Gasoline prices have set an all-time high of $3.75 for the month of February, but as opposed to the Bush years there’s an uncommon (uncommon for any time other than the last four years, that is) media reluctance to assign blame to anyone within a mile radius of the White House. When gas prices broke $3.00 in 2007 the media, fueled in part by daily Democratic press briefings regarding Bush/Cheney/Big Oil rapaciousness, were in full cry.
Now gas prices, like so many other phenomena, have, at best, a tenuous relationship to who’s in the White House. But the current occupant gets a pass from the media and the public even when his policies have clearly unfavorable consequences. The payroll tax goes up and Obama supporters are stunned to find smaller paychecks, despite the president’s repeated assurances that they’d never see any of their taxes go up — not one dime. Obamacare is passed and not only does the cost of health-care coverage spike, but millions will lose their employer-based health coverage, despite Obama’s assurance that if you like your coverage — and your doctor — you can keep them. Obama spends nearly a trillion on shovel-ready jobs and four years later the effective unemployment rate is more than double what he promised when the stimulus passed.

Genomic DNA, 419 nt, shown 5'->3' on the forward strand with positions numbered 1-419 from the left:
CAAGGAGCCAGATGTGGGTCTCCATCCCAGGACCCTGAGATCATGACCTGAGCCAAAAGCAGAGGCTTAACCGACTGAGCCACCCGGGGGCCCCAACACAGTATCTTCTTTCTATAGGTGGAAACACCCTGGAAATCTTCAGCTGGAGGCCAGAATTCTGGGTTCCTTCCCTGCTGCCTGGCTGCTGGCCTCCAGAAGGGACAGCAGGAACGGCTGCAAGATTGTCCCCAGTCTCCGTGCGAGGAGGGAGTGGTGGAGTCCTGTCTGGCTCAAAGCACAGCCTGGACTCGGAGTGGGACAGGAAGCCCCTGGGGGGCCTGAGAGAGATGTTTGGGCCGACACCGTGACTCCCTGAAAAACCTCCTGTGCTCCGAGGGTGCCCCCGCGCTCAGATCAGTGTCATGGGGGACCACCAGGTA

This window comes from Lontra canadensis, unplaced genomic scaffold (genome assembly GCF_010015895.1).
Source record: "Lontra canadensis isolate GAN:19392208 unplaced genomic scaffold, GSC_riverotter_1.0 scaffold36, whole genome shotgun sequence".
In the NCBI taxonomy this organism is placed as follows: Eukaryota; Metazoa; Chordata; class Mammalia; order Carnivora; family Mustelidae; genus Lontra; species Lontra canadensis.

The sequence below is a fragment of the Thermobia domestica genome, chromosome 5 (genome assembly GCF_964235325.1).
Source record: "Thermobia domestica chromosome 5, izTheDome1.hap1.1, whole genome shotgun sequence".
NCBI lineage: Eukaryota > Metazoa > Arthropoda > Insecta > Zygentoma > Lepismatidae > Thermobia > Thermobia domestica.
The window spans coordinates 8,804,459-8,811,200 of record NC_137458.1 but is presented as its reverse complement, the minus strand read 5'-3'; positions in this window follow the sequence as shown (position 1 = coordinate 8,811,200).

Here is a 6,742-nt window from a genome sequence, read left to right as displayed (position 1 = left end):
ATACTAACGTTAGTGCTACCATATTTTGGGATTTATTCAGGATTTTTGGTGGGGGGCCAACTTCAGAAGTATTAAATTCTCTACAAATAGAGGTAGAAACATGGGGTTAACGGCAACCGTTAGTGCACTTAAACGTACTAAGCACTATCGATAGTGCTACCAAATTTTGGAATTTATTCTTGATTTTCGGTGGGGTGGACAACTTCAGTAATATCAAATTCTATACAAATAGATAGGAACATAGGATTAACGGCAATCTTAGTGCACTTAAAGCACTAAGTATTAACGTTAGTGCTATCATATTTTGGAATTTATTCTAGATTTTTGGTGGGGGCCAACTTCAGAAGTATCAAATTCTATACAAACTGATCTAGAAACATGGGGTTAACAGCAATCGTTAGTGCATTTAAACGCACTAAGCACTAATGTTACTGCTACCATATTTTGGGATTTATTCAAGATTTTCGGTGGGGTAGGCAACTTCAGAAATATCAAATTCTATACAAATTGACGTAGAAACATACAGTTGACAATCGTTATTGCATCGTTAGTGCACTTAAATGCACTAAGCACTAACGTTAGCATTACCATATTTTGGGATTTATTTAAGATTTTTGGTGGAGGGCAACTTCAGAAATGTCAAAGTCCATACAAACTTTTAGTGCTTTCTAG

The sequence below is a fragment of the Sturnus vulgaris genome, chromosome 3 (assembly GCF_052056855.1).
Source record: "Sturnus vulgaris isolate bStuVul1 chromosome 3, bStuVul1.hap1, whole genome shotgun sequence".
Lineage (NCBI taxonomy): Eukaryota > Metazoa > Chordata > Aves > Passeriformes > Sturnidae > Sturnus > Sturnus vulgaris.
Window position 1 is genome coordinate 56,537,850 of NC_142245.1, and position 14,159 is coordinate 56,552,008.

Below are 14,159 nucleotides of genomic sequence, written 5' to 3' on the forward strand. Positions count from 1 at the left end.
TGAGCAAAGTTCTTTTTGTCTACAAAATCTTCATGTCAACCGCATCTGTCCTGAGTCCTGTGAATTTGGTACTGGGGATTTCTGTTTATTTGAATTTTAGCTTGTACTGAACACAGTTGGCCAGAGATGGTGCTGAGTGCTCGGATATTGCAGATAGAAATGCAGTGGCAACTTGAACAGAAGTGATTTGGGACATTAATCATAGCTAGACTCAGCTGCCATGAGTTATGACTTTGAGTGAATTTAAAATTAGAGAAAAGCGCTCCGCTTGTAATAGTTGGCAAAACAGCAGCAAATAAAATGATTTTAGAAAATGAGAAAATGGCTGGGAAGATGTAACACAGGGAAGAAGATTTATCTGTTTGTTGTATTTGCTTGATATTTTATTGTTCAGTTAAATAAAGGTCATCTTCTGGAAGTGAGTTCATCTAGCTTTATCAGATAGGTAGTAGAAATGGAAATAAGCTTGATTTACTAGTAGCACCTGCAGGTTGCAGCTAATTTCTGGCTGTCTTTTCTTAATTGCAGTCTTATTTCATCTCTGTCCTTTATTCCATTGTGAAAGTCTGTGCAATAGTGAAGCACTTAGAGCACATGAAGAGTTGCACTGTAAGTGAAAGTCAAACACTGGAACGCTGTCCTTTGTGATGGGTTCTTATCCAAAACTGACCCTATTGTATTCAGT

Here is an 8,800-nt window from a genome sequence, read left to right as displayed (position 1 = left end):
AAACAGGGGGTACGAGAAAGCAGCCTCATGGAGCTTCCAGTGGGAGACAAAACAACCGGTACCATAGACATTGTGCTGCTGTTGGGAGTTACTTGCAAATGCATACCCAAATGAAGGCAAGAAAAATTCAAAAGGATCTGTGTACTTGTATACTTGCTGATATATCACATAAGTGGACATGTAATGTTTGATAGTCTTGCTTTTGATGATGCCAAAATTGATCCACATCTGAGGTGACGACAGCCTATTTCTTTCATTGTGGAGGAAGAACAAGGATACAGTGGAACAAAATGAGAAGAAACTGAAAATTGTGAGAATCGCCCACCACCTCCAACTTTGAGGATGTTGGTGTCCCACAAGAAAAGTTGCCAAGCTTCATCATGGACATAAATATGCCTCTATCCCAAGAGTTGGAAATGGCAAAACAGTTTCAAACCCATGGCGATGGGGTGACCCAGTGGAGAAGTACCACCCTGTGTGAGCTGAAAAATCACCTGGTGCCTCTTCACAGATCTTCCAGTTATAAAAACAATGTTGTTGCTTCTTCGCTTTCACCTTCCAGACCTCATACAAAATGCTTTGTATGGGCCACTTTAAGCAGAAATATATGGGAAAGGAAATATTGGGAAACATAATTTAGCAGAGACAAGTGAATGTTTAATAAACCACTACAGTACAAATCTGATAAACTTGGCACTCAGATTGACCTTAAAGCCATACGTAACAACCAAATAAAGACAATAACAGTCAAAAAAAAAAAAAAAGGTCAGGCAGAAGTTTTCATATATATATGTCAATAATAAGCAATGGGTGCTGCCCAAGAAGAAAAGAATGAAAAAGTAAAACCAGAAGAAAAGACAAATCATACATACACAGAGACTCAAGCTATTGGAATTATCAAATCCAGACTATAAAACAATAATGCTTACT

There are few meaningful precedents in American history. But something similar occurred in the Soviet Union in the 1930s when some Russians, particularly the intelligentsia, steadfastly refused to assign blame for their (far more severe) travails to Stalin — the very architect of the travails. In fact, when thousands of their comrades began disappearing, the faithful felt certain that, if only Stalin knew, all would be remedied. When millions began to perish from manufactured famines, the believers maintained that all would be well once someone got word of the crisis to Uncle Joe. Surely, he would do something. If only he knew.
Before sensitive souls shriek in horror, this obviously is not to compare Obama to Stalin or 21st-century America to the Soviet Union of the thirties. But at some point remaining invincibly oblivious to decline, or worse, yawning in its presence, reminds one of the bleak prospects of another Russian, albeit a fictional one:
We’ll live through many long days, many long nights; we’ll patiently endure all the ordeals that God sends us. We’ll work for others, never knowing rest. And in our old age, when our time comes, we’ll humbly die.
It’s always more important to fix the problem, not the blame. Unfortunately, today we’re doing neither.